When it comes to most topics in life: medicine, nutrition, technology or even social structure our views change and evolve or even become more progressive. We are today learning, because of COVID-19, just how important funding research into super viruses can be to our society not as a nation or a community but on a global scale.
In mid-January while half of America was stressed over a potential conflict with Iran, worrying we may be on the brink of war and possibly dragging the rest of the world along with us, a silent threat was just starting to lurk.
By February their was mounting evidence that we could be facing our first epidemic since the Spanish Flu but there was such a feeling of invincibility in our Nations we were all like that popular feeling of being 12 years old, “It won’t happen to me (us).”
Finally by March realization set in the the world seen something no one would have ever imagined. Everyone hiding inside, hoarding and taking shelter. Not from nuclear threat of a Global Conflict, but from fear of a virus.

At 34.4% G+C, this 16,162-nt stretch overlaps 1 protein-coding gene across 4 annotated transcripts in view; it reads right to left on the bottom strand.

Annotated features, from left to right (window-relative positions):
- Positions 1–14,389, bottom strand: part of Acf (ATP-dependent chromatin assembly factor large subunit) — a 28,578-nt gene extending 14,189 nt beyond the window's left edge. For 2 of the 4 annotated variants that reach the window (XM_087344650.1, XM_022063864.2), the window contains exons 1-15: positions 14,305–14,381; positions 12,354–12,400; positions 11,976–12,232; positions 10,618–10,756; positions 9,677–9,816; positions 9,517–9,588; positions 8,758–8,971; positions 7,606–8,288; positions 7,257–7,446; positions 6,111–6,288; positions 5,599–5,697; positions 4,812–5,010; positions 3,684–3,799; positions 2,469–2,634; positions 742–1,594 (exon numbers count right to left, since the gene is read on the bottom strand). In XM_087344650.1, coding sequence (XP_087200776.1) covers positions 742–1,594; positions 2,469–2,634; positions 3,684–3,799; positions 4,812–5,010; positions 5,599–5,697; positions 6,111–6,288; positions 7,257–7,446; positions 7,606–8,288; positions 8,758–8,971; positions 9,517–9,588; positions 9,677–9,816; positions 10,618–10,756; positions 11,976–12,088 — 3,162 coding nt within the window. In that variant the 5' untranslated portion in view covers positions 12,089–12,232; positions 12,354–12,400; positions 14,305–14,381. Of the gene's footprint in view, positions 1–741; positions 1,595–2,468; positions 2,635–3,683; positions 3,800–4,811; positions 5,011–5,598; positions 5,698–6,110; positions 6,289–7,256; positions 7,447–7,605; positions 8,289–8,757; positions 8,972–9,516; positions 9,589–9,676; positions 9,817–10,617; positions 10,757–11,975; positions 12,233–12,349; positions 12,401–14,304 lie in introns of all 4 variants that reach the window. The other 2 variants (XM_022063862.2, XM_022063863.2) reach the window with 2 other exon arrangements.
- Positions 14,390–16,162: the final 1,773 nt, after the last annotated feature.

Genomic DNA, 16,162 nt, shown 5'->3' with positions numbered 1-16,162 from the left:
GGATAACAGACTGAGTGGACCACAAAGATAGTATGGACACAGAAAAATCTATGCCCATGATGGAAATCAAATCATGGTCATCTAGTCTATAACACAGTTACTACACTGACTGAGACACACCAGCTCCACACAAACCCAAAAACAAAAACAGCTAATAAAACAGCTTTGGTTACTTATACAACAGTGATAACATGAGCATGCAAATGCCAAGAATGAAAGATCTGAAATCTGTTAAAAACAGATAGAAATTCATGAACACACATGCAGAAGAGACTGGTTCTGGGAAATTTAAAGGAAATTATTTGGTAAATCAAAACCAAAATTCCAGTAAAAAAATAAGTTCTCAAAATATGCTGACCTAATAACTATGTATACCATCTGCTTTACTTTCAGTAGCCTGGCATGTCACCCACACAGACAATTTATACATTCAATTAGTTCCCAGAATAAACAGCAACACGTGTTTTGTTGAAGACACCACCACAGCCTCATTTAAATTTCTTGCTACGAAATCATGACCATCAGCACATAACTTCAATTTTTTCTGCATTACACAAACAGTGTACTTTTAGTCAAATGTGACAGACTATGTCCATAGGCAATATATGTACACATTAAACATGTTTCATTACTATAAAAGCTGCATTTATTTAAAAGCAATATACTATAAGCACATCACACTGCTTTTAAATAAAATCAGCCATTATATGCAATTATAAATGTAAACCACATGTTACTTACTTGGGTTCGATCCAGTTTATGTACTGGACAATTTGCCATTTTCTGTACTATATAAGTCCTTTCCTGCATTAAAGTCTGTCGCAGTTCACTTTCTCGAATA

I don’t need to need to explain to you what is going on today, just look outside (or inside). It is a perfect example of how we evolve in our viewpoints. Just weeks ago our priorities were not viral research and the potential danger of meeting your neighbor to chat over your rosebush fence. But moving forward the more mention of a novel virus will have everyone on high alert for the next 30 years.
On viewpoint that rarely over the past 100 years has swayed in the slightest, physics. How did Albert Einstein, Richard Feynman and Michael Faraday develop theories that have stood the test of time? Just two months ago we took our son to the science museum and during the electricity demonstration the presenter stood in a Faraday Cage, developed 200 years ago and not a thing has changed.
Is this the result of being a hard science? Don’t ask me I have my education in psychology and criminal statistics.
But all this blabbing has nothing to do with disease or even the year 2020, it was simply to share with you this article on the research of a single star. The 37 year observation of one star to once again prove that Albert Einstein is smarter than we are even by today’s educational brilliance.